BOSTON (CN) — With Virginia expected to further a constitutional change nearly a century in the making, three proponents of the Equal Rights Amendment brought a federal complaint to ensure that the nation’s archivist properly records the event.
The lawsuit was filed late Tuesday in Boston by Bay State resident Katherine Weitbrecht and the groups Equal Means Equal and Yellow Roses, as Virginia is set to become the 38th state to approve the amendment making it illegal to deny equal rights based on sex.
Though the ERA first passed the Democrat-controlled Congress in 1972, a constitutional amendment cannot become ratified without congressional approval and a vote to ratify by three-fourths of all state legislatures, or 38 of the 50.
The ERA was quickly ratified by 35 states at the time, but no other state joined them before expiration of a congressionally imposed seven-year time limit. Even with President Jimmy Carter extending that deadline by three years in 1979, the number of supporting states never surpassed 35 until Nevada and Illinois became the 36th and 37th states to ratify the amendment in 2017 and 2018, respectively. Representative Carolyn Maloney has introduced a resolution to restart the ratification deadline for the ERA at the start of every congressional session since 1992, and Virginia is expected to become the 38th state to ratify the ERA this year after Democrats captured both houses of the Virginia Legislature in the 2019 elections.
Responding to pledges by lawmakers there to ratify the ERA, however, attorneys general from Alabama, Louisiana and South Dakota filed suit last month against David Ferriero, archivist of the United States. They seek both to block recognition of Virginia’s ratification and rescission of ratification from Nebraska, Idaho, Tennessee, Kentucky and South Dakota.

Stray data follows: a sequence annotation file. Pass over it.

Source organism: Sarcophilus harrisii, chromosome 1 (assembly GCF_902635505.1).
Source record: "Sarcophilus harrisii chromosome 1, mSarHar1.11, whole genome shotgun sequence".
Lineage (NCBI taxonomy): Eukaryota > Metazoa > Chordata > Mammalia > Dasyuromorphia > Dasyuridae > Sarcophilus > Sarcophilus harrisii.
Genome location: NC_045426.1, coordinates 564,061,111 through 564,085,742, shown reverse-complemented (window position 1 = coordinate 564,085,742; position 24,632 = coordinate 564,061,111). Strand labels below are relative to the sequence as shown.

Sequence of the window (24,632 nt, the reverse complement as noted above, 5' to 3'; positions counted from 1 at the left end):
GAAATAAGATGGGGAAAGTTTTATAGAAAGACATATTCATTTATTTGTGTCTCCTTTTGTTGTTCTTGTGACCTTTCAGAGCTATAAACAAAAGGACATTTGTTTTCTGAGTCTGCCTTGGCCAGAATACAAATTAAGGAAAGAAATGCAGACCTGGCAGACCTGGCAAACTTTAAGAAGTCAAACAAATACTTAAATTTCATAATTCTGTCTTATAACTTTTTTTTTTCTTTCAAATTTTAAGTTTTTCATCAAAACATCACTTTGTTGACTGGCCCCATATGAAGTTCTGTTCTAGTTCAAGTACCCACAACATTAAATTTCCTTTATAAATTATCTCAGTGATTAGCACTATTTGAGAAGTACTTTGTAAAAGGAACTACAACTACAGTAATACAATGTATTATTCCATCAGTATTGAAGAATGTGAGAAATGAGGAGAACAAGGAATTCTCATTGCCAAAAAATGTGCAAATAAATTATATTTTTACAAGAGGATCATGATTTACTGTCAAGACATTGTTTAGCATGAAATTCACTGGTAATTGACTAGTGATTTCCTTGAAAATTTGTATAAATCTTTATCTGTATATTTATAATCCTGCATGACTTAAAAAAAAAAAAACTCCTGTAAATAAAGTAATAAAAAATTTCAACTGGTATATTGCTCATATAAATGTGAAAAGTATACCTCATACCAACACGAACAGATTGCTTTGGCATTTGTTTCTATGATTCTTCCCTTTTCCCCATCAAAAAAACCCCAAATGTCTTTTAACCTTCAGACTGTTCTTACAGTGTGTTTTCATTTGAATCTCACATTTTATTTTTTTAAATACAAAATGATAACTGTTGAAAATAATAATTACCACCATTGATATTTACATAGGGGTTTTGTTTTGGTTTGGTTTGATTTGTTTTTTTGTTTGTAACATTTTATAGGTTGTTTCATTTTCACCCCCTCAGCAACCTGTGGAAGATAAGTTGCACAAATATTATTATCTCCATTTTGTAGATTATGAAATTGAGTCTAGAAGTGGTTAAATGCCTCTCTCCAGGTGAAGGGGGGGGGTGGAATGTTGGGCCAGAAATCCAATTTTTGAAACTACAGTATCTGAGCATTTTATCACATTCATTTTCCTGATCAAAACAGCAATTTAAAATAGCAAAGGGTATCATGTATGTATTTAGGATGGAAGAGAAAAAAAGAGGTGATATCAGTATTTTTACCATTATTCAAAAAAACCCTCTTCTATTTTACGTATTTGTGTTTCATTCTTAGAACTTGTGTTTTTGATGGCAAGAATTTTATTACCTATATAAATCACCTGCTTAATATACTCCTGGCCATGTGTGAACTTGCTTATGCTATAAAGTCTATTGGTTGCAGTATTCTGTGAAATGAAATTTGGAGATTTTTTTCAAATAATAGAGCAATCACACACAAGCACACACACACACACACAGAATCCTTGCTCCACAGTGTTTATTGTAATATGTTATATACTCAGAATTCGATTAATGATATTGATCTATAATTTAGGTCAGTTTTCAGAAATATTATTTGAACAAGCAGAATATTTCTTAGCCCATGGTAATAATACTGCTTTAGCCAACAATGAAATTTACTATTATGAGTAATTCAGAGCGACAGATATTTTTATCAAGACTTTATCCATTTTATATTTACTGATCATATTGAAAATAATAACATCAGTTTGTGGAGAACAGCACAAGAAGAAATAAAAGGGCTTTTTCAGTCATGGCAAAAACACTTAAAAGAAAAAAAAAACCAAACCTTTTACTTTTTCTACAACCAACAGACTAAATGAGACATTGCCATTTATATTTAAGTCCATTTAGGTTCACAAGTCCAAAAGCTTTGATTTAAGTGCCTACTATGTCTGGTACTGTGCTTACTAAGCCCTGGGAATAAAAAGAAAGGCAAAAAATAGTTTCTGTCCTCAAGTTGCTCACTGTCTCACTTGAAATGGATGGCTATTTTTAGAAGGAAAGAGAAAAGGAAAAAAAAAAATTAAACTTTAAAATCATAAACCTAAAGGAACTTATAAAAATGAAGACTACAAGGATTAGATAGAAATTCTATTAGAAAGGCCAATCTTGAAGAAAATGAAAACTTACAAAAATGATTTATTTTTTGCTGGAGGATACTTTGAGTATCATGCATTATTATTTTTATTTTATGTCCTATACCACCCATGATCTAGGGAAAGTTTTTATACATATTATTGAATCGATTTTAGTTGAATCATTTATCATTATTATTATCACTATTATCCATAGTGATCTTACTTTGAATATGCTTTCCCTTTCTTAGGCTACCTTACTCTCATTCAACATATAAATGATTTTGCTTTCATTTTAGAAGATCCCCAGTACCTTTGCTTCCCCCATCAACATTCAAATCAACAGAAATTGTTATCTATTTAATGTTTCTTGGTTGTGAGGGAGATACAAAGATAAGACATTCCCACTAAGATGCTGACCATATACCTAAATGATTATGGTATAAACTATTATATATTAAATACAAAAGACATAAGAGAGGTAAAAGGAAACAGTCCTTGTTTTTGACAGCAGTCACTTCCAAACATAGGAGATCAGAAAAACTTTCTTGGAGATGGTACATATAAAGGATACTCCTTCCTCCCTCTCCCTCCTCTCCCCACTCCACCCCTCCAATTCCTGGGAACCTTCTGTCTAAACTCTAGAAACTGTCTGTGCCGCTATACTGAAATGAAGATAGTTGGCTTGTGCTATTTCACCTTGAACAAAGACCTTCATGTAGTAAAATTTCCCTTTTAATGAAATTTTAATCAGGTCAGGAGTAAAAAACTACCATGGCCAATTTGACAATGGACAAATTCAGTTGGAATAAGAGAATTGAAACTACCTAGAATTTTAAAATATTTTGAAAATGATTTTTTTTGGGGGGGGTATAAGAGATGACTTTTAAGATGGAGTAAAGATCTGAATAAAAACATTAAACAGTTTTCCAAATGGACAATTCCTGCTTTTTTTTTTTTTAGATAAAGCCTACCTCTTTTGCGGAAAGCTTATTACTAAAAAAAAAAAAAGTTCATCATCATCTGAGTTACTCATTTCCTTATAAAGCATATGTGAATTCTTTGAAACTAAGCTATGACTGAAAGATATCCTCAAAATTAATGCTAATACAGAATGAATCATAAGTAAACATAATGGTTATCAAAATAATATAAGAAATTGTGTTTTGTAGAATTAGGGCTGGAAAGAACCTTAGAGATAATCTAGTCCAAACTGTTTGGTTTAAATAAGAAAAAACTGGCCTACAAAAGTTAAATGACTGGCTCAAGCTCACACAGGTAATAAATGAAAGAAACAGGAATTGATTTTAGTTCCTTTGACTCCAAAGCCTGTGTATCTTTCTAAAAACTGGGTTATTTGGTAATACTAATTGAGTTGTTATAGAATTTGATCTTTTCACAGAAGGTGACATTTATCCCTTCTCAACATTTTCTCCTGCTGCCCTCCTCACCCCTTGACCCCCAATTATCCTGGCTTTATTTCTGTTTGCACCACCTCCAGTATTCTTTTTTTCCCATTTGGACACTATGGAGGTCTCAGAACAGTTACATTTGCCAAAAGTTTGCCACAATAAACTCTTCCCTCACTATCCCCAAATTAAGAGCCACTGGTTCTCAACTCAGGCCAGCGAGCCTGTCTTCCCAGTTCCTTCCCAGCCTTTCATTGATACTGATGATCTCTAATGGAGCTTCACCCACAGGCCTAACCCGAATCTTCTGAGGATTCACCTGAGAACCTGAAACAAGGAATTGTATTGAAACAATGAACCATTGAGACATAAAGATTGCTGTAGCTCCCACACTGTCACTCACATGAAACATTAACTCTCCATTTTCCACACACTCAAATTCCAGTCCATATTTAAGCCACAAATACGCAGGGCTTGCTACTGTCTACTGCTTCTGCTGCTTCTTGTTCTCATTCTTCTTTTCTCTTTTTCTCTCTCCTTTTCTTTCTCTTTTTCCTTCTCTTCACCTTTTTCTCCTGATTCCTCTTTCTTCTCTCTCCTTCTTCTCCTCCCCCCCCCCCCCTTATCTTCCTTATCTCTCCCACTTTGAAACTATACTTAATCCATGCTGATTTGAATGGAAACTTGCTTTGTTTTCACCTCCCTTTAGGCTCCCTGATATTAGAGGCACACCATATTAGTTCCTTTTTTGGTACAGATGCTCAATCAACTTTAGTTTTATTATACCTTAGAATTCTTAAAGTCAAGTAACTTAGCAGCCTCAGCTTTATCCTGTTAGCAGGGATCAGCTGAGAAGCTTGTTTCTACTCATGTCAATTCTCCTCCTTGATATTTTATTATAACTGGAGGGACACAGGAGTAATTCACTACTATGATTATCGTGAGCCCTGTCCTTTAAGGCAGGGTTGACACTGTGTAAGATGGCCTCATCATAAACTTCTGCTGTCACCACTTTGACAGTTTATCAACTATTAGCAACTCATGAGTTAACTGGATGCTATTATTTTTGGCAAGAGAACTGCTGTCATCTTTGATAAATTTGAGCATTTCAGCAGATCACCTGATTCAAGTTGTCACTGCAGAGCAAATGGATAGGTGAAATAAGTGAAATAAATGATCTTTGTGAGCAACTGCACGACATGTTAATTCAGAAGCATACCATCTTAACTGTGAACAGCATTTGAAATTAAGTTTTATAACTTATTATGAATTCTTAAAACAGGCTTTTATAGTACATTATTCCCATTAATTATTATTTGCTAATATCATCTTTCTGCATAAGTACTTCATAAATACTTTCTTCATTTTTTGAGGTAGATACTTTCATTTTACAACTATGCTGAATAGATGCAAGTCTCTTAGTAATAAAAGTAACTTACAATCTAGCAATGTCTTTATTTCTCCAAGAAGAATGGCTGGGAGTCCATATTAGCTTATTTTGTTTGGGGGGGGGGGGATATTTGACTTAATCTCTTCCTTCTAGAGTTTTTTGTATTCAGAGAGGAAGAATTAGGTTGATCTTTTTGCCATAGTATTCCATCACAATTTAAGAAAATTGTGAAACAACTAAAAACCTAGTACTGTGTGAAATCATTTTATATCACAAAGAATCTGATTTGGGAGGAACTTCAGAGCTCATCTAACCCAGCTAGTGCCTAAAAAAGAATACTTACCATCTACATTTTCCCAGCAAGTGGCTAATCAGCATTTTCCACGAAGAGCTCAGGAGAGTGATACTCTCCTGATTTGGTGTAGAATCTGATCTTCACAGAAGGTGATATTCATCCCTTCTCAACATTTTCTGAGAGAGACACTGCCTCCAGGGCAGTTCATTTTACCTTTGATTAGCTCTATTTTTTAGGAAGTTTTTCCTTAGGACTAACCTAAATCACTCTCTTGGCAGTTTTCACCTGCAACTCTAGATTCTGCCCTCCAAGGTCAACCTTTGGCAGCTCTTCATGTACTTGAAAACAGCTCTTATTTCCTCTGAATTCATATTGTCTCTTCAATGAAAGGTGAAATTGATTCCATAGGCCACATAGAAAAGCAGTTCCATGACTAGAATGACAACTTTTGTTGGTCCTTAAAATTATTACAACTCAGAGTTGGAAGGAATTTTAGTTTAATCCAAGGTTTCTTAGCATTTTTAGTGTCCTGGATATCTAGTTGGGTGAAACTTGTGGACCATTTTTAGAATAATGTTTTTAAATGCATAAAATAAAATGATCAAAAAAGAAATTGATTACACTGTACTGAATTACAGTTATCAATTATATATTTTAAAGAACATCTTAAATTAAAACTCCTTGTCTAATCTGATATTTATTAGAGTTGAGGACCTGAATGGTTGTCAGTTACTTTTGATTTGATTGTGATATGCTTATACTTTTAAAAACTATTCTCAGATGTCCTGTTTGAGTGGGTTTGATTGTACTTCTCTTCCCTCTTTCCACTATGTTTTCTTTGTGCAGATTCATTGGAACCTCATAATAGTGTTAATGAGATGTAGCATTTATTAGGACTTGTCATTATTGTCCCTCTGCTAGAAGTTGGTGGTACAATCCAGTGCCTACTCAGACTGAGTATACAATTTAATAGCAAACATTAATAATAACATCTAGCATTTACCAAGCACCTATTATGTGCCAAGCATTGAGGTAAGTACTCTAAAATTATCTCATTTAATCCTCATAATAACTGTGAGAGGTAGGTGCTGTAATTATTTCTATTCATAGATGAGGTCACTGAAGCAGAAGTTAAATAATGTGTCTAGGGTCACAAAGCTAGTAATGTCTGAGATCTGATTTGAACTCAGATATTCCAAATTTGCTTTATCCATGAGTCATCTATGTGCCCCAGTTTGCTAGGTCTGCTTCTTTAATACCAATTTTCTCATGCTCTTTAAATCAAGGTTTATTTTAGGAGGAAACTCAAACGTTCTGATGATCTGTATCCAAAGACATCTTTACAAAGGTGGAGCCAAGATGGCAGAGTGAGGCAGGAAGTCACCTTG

Tuesday’s lawsuit meanwhile portrays the seven-year ratification time limit as invalid, with New England Law attorney Wendy Murphy saying there was no mention of it when the original resolution passed in 1972.
“The extra-textual deadline is unconstitutional as it imposes unlawful constraint on the states to elect a schedule of their choosing on which to consider and ratify — or decline to ratify — a proposed constitutional amendment,” the complaint states.
Arguing that history is on their side, the challengers note that the 27th Amendment, which limits legislature pay increases from taking effect until the following term, was ratified 202 years after it was passed by the U.S. Congress. The amendment was part of the original 12 proposed amendments, but never got its needed approval by the states. The proposed amendment was rediscovered in 1982 and by 1992 it had accrued approval from 38 states.
Ratification time limits are a relatively new practice, according to the complaint, which says it first occurred in 1917 with the later-repealed amendment that started Prohibition.
Ferriera responded to the December lawsuit with a public statement saying that he had requested guidance from the Department of Justice’s Office of Legal Counsel and that he would not take any action until he received that guidance.
“These issues are currently presented in a lawsuit filed by the states of Alabama, Louisiana, and South Dakota against the Archivist of the United States,” said Ferriera in the statement. “NARA does not intend to take any action regarding the ERA until, at a minimum, it receives the guidance it previously requested and in no event before February 15, 2020.”